- mandatory sentences of custody that permit the court to impose a lesser, or even a non-custodial sentence in the event that exceptional circumstances exist (the mandatory sentences for repeat serious offenders in England, Wales and South Africa are examples of this kind of mandatory sentence).
Clearly, these categories of sentences represent different degrees limiting judicial discretion at sentencing. Although the current research encompasses only a limited number of jurisdictions, it is apparent that most mandatory sentences fall into the third category that permits some discretion for the courts to impose a lesser sentence. This form of mandatory sentence characterizes legislation found in countries such as South Africa .
Although this report deals only with the statutory regimes with respect to mandatory sentences of imprisonment, it is worth noting that there is evidence from a number of jurisdictions that public support for mandatory sentencing has declined over the past decade. Mandatory sentences of imprisonment represent the most punitive sentencing reforms of recent years and are found in many western nations. Often justified by reference to public opinion, they have proved highly controversial in practice. Where do members of the public stand with respect to the issue?
Few studies have addressed public knowledge of statutory minimum penalties; fortunately, the surveys that exist on this issue have generated the same findings: the general public has little knowledge of the offences that carry a mandatory minimum penalty, or of the magnitude of the statutory minima . For example, in 1998, members of the public responding to the British Crime Survey (BCS) were asked if they were aware of the mandatory minimum prison term of three years for offenders convicted of burglary (see Roberts, 2003). Even though this mandatory sentence had been the object of considerable media attention, less than one quarter of the sample responded affirmatively. This finding is consistent with earlier research in Canada that found that very few members of the public had any idea which offences carried a mandatory sentence (Roberts, 1988).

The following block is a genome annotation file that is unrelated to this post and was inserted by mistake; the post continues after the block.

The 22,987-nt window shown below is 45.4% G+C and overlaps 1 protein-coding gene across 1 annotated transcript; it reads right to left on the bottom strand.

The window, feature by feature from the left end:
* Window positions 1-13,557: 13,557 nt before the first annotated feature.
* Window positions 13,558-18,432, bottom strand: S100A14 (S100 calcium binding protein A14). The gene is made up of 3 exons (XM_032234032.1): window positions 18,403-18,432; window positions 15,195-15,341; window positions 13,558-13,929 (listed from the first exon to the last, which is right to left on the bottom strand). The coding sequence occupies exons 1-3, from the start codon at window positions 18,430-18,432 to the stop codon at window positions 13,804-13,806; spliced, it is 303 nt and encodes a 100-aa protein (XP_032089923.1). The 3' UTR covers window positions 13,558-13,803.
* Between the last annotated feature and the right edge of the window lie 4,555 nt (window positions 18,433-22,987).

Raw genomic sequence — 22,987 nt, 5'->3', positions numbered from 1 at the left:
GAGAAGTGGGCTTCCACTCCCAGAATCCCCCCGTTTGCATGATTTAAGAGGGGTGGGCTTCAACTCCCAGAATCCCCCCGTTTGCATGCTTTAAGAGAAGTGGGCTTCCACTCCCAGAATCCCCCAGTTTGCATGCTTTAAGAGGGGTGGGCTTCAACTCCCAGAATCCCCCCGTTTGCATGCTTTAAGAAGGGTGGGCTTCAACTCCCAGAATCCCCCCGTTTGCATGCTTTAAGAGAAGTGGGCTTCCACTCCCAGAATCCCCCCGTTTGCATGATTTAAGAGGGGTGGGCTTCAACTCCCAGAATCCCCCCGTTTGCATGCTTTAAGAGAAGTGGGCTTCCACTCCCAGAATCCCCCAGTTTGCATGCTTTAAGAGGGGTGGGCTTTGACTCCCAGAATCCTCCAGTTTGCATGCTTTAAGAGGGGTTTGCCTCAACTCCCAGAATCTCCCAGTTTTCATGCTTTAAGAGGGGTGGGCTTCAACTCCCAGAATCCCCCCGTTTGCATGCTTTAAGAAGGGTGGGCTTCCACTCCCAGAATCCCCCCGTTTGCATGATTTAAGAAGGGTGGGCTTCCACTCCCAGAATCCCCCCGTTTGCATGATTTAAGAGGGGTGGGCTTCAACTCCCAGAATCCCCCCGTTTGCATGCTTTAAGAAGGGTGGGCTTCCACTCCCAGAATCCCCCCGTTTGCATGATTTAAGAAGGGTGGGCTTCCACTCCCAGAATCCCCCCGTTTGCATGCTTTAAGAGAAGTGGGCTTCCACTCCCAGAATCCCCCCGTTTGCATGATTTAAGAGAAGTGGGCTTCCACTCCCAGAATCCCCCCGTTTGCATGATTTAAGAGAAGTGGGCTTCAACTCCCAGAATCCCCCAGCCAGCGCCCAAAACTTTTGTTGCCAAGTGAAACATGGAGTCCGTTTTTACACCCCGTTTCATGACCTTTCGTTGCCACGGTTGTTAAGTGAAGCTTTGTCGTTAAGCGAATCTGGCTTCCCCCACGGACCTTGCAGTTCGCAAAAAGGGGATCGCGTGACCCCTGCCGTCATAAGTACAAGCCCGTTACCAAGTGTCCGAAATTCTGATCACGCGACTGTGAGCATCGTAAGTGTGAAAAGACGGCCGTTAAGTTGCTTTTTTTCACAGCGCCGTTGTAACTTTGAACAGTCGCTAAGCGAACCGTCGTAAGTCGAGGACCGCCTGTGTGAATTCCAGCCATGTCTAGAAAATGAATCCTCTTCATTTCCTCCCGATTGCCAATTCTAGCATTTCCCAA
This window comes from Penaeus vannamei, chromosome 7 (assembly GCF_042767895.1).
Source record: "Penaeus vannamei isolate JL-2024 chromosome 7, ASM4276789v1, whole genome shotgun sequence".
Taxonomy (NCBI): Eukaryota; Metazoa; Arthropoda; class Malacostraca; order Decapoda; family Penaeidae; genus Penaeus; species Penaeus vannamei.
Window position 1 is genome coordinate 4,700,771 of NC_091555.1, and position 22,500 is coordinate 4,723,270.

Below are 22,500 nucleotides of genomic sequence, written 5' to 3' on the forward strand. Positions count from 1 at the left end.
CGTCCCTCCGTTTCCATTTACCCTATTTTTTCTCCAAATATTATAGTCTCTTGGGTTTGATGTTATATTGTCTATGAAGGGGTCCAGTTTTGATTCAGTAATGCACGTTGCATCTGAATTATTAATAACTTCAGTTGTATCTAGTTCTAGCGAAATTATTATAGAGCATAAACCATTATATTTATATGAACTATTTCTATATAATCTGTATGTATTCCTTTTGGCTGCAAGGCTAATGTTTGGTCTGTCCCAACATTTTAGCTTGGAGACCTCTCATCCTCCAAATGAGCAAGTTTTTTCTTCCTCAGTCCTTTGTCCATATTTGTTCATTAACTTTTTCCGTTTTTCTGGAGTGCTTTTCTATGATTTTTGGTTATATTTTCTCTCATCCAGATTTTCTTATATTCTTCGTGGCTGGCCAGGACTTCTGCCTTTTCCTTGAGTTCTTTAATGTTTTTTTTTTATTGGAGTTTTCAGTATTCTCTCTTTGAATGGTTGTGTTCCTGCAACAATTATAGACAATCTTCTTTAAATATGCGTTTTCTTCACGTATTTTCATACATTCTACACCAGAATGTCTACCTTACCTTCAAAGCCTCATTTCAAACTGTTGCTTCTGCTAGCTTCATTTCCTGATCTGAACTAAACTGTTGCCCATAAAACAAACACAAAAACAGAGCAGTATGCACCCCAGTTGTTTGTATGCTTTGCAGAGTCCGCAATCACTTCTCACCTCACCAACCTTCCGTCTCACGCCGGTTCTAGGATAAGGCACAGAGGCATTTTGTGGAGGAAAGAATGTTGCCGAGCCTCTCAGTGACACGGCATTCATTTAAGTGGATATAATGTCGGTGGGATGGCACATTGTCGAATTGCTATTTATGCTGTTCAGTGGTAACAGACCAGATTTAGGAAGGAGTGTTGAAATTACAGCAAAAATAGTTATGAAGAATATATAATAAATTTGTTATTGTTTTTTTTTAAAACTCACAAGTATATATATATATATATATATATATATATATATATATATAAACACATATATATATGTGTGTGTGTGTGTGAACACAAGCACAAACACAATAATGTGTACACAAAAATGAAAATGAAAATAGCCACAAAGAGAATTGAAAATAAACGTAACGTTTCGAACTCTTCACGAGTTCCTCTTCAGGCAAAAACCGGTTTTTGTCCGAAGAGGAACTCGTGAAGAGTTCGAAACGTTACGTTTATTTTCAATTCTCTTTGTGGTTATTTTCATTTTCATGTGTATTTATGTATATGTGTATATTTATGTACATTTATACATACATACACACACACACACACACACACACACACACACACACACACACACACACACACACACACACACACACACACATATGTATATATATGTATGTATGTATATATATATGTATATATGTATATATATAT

The limitations of opinion polls as a tool to understanding public opinion are apparent in the area of mandatory sentencing. A clear split can be seen with respect to the portrait of public opinion that emerges from standard polls, and other research approaches in which the public is provided with more than a simple question to answer. When simple questions are put to the public, they tend to tap into a vein of punitiveness as the respondents tend to think of the worst case scenarios. For example, when a poll asked people in Britain whether they supported or opposed a "three-strikes"; mandatory sentencing scheme whereby offenders automatically receive a prison sentence if they have been convicted of any three crimes, exactly four out of five respondents expressed their support (Observer, 2003). Similarly, when Americans were asked their reaction to a "three-strikes"; law for offenders convicted of a third violent felony, almost 90% were in favour (Roberts and Stalans, 1997). When questions are phrased in such a way, respondents are not given a chance to think through the consequences (or costs) of such a sentencing policy; nor are they encouraged to think of the kinds of cases for whom a three-strike sentence of custody may be appropriate. 
Applegate, Cullen, Turner and Sundt (1996) explored attitudes towards "three- Strikes"; mandatory sentencing laws using a random sample of Ohio residents. Respondents were first asked whether they supported or opposed implementing a "three-strikes"; law in their state. Most (88%) expressed their support for the proposal. These same respondents were then given a series of cases to consider that met the three strikes criteria, and were asked to select an appropriate sentence. Support for the Three Strikes law declined significantly once respondents had to consider individual cases. In fact, on average, only 17% of the sample elected to impose the mandatory sentence. Additional analyses demonstrated that the public supported making a number of exceptions to the "three-strikes"; law. In other words, they were clearly uncomfortable with the mandatory nature of the legislation. Applegate et al. (1996) concluded that: